11 Apr Bank of Mom and Dad’s Finance: When to Say No to Your Children
I discuss financial problems with people everyday. I usually ask people to give me a little history–how did they get to the point of needing to discuss bankruptcy? Some of the answers wouldn’t surprise you–job loss, medical bills, divorce. But it might surprise you how frequently I hear a story that involves financial help to adult children, that ultimately leads to bankruptcy.
Parents struggle with saying “no” to their children almost from day one. How long do you let your baby cry in her crib before you pick her up? How long do you linger at the preschool door when your toddler is crying “don’t leave, Mommy.” From toys to treats to clothes and shoes, we go on trying to strike the right balance, between giving enough and spoiling them rotten. It isn’t easy. In my own household, every time I say “no,” it is an invitation to a negotiation, and my daughter is a really tough negotiator. Seriously, union bosses should be so persistent. And it only gets harder as they get older, and the decisions are about cars and college, student loans and first homes.
So how do you know how much financial help to grown children is too much? That depends on many factors, including how much retirement savings you have, and whether you are considering a gift (or a loan you know won’t actually be paid back), a loan, financing for your child, or co-signing a loan. Whatever the circumstances, though, you should approach that decision the same way you would (or should) approach taking out a loan, or refinancing your mortgage. What is your child’s history with credit? Are you helping a child stretch her wings for the first time, or rescuing a child who has gotten in trouble with credit before? Are you seeing signs of change, of responsibility undertaken, or are you just reflexively running to the rescue of a child who is in perpetual need of rescue?
I once represented a woman whose house was in foreclosure. A Chapter 13 case can usually help with that, but this woman was in her 80s, and I was concerned about the feasibility of a five-year payment plan for someone in her situation. It turned out that she was supporting several grown children who lived with her, and was trying to save the home so they would have a place to live. But the mortgage on the house was far in excess of the property value. So I asked her what did she think would happen to the house when she was no longer around to make the payments. From her reaction, it was apparent that the question had never occurred to her before.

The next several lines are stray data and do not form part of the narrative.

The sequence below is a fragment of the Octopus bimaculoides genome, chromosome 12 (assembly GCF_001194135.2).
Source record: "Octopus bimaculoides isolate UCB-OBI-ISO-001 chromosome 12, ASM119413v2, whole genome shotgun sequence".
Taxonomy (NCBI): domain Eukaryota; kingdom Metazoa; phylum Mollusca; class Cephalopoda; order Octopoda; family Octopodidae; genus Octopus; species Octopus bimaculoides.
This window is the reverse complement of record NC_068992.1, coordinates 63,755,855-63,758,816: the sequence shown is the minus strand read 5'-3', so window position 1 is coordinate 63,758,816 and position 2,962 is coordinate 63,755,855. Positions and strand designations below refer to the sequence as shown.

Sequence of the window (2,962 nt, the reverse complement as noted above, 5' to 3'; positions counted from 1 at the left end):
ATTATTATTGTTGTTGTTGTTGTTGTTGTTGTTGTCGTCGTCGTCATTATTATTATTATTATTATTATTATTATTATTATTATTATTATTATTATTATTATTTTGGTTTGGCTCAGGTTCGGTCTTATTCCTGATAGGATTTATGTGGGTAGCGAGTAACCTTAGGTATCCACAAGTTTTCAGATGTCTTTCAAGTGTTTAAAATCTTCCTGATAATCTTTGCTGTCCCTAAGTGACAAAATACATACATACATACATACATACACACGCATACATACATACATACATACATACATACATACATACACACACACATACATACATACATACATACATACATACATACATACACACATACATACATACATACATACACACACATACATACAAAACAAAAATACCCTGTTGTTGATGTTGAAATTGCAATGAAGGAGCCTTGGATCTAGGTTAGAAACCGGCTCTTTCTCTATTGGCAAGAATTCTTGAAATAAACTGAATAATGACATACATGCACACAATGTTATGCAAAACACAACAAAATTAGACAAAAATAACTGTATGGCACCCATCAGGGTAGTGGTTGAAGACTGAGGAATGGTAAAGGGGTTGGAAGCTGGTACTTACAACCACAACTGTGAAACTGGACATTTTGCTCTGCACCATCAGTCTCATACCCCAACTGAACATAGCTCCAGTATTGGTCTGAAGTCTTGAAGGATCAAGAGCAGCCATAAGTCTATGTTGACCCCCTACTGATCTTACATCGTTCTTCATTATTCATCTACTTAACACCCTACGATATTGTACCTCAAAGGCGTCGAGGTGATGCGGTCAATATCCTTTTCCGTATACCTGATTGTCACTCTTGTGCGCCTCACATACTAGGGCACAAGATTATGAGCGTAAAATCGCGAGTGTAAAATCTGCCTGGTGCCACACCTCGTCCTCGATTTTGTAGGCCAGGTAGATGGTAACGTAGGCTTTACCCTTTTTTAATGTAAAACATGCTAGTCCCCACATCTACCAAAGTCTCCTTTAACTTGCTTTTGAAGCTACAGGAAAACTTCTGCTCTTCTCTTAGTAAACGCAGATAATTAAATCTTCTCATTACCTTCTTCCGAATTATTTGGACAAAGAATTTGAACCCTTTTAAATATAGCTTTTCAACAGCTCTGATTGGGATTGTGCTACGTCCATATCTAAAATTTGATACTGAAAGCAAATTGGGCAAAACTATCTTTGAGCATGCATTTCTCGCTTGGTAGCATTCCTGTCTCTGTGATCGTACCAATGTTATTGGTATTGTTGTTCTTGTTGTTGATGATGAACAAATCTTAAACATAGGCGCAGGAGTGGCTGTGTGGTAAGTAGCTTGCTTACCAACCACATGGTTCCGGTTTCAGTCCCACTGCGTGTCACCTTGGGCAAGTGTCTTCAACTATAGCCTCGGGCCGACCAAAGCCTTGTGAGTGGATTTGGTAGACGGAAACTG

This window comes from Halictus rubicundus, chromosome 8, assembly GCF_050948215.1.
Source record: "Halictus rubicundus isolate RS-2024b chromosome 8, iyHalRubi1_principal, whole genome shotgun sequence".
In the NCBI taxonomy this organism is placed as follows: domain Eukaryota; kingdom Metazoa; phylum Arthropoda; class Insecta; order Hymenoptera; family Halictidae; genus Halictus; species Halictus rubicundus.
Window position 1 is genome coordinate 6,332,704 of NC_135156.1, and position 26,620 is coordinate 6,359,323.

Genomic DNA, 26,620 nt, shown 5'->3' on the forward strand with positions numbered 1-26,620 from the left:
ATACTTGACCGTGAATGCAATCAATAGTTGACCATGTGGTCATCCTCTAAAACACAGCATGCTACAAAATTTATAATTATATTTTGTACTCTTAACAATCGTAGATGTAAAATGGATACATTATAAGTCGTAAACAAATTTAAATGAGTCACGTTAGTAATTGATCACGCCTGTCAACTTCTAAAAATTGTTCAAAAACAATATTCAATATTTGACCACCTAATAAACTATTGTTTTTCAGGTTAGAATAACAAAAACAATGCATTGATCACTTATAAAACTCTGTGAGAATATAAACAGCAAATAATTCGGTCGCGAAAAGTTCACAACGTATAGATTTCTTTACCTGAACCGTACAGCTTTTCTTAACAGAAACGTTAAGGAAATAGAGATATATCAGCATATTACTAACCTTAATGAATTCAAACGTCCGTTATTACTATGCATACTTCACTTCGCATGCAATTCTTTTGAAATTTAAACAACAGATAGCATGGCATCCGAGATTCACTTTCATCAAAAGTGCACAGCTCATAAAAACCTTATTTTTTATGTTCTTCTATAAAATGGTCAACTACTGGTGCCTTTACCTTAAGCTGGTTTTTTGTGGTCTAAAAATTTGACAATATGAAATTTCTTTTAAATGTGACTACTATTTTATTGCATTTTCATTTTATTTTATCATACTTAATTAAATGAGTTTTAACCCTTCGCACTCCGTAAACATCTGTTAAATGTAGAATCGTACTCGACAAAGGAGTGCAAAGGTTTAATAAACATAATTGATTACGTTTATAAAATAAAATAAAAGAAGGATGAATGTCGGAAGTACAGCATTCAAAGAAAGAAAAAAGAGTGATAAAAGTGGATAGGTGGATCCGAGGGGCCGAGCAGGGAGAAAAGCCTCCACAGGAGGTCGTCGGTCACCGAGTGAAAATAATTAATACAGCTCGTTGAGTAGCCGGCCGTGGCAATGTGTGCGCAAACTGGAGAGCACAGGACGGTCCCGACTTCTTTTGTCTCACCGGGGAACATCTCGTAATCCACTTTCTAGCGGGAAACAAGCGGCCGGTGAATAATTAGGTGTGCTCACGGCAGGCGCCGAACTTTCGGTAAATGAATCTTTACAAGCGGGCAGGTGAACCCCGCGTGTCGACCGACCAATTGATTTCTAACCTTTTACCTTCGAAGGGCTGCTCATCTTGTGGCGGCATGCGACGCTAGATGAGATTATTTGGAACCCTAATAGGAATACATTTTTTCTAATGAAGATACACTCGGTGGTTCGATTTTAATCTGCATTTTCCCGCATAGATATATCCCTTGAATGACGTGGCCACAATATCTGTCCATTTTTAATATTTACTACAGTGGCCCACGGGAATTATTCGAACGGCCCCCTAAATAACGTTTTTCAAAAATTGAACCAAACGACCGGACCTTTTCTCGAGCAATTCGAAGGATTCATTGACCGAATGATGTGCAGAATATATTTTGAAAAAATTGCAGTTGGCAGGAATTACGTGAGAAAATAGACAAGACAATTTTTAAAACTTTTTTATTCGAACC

Sometimes the kindest thing we can do for our children is to say “no.” And while most parents have the instinctive need to help, to try to fix things, the greatest gift we give our children is to teach them to fix it themselves. Offer a hand up, but not a handout; give them enough help to set them straight, but not so much that they fail to launch. I know, it’s a hard balance to strike. Sometimes you miss the mark, miscalculate, and need a bankruptcy to set yourself straight. It happens. Sometimes it’s the kids who need to file bankruptcy, make a fresh start, and leave you with the ability to help in a real crisis, without exhausting your resources to cover everyday expenses.
Bankruptcy Law Network (BLN)
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